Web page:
APP = Plate Appearances. This is the total plate appearances for the player (at-bats + walks + sacrifice flies)
OBP = On Base Percentage (sometimes referred to as On Base Average 'OBA'). This is a measure of how often a batter reaches base for any reason other than a fielding error, fielder's choice, fielder obstruction, or catcher interference (hits + walks + hit-by-pitch) divided by (at bats + walks+ hit-by-pitch + sac flies).
SACF = Sacrifice Fly. This occurs when a runner tags up and scores as a result of a batted fly ball out (or fly ball error if in the judgment of the scorekeeper the runner would have tagged up and scored had the fly ball been caught)
3AVG = 3 Game Average. This is the batting average of a player's last 3 games.
TB = Total Bases. This refers to the number of bases a player has gained with hits. The total is calculated using 1 point for a single, 2 points for a double, 3 points for a triple and 4 points for a home run. Only bases attained from hits count toward this total.
RUNC = Runs Created. This is an estimate of how many runs have resulted from what a player has done with the bat and on the base paths [(total bases) + (walks x .26) + (sac flies x .52)] x on-base percentage.
It is possible for your OBP to be lower than your batting average because sac flies are counted as at-bats when calculating OBP. They are not counted as at-bats when calculating batting average. If you get 1 hit and 1 sac in 2 at-bats, your average is 1000 (1/1), but your OBP is 500 (1/2).
The On Base Percentage statistic was originally created by Branch Rickey and Allan Roth in the 1950's as a means to measure the percentage of times a player reaches any base. It did not originally include the sacrifice fly denomination but when it was officially adapted in 1984 it appeared using the formula written above. It is easily one of the most important statistics and it is specifically written with managers in mind.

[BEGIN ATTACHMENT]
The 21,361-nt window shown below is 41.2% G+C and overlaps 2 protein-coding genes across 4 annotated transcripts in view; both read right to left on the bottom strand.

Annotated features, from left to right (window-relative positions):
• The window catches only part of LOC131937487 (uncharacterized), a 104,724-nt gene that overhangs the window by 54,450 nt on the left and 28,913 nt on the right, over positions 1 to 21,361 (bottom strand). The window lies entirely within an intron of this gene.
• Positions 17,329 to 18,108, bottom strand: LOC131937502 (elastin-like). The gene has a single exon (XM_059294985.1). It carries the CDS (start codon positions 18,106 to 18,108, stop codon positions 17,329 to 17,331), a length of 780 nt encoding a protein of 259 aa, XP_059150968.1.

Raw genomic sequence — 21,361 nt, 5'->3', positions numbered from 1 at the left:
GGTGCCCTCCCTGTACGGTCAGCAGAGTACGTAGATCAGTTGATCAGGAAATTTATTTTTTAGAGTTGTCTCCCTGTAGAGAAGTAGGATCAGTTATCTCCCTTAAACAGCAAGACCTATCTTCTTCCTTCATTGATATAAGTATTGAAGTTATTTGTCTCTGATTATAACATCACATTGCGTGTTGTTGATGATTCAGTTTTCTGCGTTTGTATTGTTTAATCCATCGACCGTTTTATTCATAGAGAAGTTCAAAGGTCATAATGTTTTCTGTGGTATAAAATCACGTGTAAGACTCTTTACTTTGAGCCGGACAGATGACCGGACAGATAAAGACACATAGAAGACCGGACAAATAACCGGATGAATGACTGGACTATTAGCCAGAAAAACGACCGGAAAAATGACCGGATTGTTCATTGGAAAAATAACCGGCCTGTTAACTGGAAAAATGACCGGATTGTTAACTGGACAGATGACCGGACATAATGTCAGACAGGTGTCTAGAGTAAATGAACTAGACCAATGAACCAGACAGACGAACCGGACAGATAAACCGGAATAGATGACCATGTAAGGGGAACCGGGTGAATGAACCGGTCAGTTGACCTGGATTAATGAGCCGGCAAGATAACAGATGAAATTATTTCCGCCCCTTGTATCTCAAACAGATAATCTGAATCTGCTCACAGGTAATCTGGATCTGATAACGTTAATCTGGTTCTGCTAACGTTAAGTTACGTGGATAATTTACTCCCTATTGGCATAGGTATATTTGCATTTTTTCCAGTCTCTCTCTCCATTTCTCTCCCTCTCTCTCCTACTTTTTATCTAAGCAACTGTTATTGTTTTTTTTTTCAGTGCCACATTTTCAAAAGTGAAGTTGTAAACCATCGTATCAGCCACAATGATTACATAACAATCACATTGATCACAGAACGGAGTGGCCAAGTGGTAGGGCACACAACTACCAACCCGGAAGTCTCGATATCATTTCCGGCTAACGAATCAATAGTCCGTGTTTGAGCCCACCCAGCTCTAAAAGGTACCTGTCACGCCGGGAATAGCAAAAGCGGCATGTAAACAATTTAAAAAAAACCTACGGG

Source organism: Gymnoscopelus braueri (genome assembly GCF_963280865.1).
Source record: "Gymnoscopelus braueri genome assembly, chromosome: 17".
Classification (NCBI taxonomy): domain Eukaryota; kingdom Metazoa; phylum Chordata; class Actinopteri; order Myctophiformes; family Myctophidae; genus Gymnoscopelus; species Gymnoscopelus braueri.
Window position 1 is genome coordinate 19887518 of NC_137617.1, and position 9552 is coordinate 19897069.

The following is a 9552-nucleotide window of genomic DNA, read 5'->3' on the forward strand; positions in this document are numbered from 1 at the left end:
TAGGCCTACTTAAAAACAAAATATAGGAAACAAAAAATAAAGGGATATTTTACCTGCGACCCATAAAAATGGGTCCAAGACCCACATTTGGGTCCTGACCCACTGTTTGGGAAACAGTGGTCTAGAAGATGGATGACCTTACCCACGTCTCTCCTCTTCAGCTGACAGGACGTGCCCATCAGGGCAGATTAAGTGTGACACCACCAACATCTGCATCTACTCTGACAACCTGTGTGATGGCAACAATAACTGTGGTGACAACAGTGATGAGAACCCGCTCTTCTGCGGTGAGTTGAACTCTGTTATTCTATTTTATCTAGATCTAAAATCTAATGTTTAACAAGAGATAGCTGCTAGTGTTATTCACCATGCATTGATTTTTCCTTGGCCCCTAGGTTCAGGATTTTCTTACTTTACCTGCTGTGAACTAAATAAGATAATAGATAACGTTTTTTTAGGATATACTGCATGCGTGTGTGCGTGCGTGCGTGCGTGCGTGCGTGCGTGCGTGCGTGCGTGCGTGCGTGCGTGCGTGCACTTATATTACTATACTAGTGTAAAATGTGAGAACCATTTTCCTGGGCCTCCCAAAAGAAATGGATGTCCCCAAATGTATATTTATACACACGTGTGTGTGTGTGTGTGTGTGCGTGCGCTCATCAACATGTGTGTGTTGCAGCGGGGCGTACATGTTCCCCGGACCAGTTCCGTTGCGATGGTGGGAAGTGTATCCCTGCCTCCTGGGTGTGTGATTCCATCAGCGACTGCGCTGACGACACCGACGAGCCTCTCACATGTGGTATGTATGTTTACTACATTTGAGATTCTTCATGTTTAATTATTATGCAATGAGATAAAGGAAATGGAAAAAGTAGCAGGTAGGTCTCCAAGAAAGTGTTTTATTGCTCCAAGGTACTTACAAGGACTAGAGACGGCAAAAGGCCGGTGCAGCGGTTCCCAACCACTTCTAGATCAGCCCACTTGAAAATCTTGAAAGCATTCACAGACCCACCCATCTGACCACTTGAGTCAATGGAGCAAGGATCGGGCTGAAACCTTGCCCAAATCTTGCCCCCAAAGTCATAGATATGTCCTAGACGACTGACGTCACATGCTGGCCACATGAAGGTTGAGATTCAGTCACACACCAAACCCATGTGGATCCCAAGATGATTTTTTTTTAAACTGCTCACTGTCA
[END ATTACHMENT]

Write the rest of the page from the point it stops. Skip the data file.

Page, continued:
Runs created (RUNC) is a baseball statistic invented by Bill James to estimate the number of runs a hitter contributes to his team. James explains in his book, The Bill James Historical Baseball Abstract, why he believes runs created is an essential thing to measure:
With regard to an offensive player, the first key question is how many runs have resulted from what he has done with the bat and on the basepaths. Willie McCovey hit .270 in his career, with 353 doubles, 46 triples, 521 home runs and 1,345 walks -- but his job was not to hit doubles, nor to hit singles, nor to hit triples, nor to draw walks or even hit home runs, but rather to put runs on the scoreboard. How many runs resulted from all of these things? Runs created attempts to answer this question.
Runs Created is a good estimator of how many runs a team should have scored in a given season. When applied to players, it is somewhat less accurate, but still a useful estimator of a player’s actual production.
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